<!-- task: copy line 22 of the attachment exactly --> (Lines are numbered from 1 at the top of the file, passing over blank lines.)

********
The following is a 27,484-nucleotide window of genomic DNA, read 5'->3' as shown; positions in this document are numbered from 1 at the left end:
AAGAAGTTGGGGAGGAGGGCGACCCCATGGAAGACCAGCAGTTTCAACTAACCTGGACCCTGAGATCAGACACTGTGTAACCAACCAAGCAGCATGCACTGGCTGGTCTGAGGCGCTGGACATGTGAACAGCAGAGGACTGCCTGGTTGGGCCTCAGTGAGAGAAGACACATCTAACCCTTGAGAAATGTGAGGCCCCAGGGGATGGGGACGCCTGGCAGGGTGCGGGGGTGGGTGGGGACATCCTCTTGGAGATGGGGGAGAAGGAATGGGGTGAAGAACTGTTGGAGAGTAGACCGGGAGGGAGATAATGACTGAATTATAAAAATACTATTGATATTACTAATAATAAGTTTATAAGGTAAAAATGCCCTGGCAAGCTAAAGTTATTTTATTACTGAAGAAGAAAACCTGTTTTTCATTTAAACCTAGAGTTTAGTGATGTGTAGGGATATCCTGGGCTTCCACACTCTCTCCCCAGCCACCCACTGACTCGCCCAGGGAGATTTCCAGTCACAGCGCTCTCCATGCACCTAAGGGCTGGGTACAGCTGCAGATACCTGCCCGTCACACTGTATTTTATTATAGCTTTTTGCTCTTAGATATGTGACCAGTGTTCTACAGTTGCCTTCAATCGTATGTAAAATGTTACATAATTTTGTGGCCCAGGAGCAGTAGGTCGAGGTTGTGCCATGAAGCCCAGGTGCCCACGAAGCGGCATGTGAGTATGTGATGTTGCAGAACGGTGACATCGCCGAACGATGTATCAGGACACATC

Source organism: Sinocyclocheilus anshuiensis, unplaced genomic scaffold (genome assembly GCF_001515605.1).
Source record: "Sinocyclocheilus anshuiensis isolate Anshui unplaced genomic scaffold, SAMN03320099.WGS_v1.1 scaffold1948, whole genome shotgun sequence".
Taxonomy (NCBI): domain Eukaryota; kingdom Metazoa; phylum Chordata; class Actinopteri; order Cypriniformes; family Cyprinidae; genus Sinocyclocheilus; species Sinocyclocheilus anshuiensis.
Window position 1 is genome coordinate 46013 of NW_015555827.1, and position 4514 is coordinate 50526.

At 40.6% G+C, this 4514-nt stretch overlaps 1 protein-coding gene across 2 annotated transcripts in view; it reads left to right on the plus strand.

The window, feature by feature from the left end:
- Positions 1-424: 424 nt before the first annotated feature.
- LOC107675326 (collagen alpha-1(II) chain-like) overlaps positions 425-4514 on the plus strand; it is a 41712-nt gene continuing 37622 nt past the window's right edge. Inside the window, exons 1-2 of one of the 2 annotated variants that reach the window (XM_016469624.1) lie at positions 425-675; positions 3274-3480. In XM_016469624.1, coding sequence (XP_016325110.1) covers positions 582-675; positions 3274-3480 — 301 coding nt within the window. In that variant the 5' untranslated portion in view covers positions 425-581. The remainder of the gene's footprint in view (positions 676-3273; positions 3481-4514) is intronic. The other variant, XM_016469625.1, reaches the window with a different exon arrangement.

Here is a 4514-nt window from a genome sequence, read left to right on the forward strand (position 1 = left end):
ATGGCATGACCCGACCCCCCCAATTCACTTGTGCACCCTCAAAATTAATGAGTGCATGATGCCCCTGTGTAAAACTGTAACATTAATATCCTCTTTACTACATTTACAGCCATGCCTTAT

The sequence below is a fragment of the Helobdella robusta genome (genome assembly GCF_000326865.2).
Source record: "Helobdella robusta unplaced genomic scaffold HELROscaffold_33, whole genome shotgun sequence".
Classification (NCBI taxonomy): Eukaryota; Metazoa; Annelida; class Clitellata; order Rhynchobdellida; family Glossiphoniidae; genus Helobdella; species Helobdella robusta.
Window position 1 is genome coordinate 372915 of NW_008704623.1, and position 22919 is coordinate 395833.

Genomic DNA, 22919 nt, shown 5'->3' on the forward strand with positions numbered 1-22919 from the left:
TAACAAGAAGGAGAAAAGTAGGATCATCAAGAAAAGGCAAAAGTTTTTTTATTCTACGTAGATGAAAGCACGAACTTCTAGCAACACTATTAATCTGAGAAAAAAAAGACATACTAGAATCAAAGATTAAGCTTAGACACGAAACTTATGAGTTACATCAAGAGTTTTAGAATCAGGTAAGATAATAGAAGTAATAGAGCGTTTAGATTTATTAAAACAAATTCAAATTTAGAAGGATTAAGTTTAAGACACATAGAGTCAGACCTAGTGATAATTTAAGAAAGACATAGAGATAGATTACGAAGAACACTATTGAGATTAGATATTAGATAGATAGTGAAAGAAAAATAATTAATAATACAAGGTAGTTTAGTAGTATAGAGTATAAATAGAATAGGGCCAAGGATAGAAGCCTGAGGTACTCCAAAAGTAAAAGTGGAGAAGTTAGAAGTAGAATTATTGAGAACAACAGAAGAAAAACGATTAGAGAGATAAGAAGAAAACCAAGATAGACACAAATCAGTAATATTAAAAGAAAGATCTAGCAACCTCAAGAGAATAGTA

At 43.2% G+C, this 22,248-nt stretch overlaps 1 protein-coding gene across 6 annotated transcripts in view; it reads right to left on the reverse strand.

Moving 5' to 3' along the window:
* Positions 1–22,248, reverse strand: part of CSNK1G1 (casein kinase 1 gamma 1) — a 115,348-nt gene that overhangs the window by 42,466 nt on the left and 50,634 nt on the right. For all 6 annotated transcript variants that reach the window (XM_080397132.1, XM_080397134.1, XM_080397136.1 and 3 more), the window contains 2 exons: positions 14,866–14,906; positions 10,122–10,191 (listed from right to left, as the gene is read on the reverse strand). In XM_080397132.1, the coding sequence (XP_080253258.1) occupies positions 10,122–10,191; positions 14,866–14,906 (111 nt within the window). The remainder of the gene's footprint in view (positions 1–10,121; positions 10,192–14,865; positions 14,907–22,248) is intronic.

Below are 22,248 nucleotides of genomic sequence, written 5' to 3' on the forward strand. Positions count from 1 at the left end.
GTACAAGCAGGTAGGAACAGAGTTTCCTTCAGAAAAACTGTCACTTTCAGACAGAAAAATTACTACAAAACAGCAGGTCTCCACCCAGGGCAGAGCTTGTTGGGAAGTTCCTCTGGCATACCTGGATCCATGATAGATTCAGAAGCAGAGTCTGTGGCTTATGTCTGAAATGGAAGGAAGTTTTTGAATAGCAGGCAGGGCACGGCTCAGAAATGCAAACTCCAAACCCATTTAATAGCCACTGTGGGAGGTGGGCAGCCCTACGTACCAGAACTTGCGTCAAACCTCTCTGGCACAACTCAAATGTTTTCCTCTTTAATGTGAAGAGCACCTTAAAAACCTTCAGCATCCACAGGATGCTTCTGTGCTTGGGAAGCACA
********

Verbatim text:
Below are 22,248 nucleotides of genomic sequence, written 5' to 3' on the forward strand. Positions count from 1 at the left end.